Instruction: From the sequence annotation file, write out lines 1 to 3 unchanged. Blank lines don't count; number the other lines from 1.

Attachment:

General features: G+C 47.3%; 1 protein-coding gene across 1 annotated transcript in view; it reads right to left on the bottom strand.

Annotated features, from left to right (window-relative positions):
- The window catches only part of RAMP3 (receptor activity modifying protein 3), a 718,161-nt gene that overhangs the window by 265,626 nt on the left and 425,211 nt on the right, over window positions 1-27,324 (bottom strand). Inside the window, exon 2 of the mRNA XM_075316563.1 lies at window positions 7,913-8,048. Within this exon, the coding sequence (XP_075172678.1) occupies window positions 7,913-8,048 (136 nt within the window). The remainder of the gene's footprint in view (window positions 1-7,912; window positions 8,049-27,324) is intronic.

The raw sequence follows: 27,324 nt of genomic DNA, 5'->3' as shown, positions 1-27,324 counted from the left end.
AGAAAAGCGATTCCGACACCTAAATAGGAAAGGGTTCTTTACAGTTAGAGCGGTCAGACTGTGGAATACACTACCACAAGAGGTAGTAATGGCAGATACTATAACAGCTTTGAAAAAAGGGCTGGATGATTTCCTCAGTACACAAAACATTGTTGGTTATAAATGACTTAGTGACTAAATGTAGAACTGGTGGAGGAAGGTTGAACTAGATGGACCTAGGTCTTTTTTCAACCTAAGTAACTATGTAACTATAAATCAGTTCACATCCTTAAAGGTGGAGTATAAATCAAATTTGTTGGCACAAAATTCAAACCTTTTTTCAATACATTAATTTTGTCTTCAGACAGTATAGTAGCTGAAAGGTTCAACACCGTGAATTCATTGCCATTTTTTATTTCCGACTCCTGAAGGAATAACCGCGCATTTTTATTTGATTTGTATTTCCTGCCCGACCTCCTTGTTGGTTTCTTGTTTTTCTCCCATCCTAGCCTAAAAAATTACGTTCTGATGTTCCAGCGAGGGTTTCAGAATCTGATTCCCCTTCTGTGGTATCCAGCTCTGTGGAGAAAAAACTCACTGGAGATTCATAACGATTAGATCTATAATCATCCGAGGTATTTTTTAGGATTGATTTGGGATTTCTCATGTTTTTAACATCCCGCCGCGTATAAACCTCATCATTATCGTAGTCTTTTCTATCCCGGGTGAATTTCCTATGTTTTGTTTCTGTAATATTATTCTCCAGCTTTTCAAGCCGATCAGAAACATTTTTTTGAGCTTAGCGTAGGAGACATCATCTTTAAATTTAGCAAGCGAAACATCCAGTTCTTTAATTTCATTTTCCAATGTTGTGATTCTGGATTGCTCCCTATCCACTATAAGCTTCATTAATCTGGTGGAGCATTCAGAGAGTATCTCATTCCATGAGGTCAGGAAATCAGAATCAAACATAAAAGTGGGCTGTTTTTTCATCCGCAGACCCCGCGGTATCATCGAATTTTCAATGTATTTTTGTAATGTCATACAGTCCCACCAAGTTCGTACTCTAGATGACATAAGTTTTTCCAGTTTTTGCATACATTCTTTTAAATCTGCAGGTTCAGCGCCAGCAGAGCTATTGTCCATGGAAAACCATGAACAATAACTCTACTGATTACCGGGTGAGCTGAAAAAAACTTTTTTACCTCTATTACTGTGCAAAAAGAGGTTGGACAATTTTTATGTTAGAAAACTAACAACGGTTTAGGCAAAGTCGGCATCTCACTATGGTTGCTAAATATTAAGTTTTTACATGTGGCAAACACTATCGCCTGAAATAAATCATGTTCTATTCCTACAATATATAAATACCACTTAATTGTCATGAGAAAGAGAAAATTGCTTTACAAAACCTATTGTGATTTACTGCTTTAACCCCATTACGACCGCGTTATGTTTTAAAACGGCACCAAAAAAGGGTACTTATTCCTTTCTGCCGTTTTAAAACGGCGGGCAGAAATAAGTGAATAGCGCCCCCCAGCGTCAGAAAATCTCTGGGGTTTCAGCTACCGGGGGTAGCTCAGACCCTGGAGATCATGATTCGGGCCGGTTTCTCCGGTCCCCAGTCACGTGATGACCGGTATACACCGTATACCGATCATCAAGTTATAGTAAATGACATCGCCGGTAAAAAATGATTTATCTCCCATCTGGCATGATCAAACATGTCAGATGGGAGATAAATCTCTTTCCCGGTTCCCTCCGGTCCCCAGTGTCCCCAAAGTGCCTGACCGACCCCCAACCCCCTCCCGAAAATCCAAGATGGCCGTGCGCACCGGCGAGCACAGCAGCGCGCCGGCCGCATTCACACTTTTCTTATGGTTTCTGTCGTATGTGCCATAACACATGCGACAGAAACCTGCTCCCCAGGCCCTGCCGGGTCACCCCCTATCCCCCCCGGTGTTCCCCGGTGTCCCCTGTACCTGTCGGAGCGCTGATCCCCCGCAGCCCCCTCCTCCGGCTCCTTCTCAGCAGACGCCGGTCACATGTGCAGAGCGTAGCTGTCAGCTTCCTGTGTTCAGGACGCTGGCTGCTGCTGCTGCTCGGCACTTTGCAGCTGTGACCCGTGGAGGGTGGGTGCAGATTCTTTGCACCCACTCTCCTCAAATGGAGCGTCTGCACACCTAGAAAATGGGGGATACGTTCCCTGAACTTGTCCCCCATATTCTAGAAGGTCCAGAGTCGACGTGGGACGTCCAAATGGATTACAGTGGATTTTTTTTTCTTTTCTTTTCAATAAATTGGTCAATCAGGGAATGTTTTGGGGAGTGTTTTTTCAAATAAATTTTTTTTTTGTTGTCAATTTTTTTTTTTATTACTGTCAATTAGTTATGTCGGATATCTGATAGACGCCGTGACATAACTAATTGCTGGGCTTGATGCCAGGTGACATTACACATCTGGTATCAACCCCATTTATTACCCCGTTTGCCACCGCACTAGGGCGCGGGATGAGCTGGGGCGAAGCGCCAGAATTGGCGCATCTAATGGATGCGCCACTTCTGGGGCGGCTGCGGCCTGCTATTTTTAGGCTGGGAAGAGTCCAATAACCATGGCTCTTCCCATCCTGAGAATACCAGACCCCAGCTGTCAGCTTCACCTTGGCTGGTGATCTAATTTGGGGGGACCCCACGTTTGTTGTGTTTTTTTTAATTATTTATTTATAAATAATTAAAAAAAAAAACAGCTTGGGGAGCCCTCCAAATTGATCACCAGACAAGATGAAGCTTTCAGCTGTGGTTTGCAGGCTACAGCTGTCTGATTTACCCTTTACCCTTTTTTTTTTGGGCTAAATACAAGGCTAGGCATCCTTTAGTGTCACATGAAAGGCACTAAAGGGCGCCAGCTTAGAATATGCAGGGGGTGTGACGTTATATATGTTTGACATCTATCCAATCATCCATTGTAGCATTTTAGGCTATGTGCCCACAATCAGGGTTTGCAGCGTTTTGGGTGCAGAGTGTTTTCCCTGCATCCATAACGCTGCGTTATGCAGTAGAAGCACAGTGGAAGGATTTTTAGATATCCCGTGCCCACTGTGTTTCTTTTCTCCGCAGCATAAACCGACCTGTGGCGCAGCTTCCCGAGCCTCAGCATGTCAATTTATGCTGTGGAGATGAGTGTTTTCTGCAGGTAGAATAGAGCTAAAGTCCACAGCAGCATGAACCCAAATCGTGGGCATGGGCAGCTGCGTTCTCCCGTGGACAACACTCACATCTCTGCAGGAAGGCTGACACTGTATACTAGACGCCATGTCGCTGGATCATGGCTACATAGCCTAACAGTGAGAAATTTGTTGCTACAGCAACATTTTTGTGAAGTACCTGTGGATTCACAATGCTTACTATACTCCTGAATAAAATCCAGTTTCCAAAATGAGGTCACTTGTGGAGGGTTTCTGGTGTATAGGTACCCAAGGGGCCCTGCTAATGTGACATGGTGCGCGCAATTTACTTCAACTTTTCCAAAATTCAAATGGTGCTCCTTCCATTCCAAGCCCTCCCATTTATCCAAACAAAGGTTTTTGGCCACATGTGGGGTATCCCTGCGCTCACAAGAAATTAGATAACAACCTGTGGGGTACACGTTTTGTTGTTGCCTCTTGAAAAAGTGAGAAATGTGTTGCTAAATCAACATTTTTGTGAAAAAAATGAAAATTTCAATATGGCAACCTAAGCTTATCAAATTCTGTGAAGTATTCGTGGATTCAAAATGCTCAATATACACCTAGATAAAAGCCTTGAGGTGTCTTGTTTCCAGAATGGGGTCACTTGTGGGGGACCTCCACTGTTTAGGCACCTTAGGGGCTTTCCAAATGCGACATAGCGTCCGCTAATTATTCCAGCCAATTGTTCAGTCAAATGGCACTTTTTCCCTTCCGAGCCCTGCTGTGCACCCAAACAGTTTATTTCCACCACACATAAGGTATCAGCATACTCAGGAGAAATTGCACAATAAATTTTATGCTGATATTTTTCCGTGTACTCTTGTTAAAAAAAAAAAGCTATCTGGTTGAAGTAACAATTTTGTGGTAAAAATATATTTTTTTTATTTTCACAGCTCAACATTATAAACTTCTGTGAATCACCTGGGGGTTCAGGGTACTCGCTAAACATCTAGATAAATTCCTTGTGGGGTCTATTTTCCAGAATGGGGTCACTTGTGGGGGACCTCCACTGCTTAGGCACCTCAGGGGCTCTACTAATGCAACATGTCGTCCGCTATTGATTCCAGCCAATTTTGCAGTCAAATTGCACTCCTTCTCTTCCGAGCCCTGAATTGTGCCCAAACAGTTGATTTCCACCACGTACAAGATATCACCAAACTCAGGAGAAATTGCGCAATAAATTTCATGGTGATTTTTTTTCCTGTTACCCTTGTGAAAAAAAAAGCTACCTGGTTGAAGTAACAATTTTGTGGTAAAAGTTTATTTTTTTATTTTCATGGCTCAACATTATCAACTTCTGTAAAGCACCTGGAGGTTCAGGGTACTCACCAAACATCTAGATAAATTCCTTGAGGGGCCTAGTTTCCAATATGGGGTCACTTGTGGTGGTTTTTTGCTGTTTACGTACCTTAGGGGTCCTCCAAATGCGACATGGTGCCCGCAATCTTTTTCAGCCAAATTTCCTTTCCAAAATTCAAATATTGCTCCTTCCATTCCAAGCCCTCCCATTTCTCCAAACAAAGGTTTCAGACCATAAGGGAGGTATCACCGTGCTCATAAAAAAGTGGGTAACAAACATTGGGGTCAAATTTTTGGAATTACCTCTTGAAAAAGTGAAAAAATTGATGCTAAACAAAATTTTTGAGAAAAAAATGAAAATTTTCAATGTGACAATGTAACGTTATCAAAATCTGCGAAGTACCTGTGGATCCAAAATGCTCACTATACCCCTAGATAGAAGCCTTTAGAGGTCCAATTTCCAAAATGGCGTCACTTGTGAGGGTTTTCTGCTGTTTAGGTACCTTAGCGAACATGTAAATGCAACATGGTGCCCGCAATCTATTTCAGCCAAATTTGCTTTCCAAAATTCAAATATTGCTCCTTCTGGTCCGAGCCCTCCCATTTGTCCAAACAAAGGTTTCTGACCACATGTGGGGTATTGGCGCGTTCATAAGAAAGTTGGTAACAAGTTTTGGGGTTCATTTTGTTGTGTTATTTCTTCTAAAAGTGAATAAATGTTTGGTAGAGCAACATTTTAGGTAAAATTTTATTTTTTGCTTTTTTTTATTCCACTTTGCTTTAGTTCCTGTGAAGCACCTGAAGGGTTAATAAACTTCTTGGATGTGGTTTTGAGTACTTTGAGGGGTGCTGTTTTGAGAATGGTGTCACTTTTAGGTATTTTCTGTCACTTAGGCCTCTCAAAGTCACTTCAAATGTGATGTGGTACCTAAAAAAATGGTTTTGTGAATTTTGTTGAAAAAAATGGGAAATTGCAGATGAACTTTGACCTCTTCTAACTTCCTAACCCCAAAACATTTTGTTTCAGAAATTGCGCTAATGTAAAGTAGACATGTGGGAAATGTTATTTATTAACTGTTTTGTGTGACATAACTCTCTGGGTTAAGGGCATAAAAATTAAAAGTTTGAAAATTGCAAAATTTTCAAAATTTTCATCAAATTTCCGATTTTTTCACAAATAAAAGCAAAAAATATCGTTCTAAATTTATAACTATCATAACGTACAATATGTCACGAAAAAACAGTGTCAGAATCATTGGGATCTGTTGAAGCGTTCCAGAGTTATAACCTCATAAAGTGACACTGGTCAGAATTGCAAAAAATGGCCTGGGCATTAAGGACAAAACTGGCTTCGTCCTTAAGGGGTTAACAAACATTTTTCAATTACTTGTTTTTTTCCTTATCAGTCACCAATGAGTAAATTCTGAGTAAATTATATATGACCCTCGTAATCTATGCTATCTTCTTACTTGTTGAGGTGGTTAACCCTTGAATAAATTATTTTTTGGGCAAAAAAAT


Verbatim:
General features: G+C 47.3%; 1 protein-coding gene across 1 annotated transcript in view; it reads right to left on the bottom strand.

Annotated features, from left to right (window-relative positions):
- The window catches only part of RAMP3 (receptor activity modifying protein 3), a 718,161-nt gene that overhangs the window by 265,626 nt on the left and 425,211 nt on the right, over window positions 1-27,324 (bottom strand). Inside the window, exon 2 of the mRNA XM_075316563.1 lies at window positions 7,913-8,048. Within this exon, the coding sequence (XP_075172678.1) occupies window positions 7,913-8,048 (136 nt within the window). The remainder of the gene's footprint in view (window positions 1-7,912; window positions 8,049-27,324) is intronic.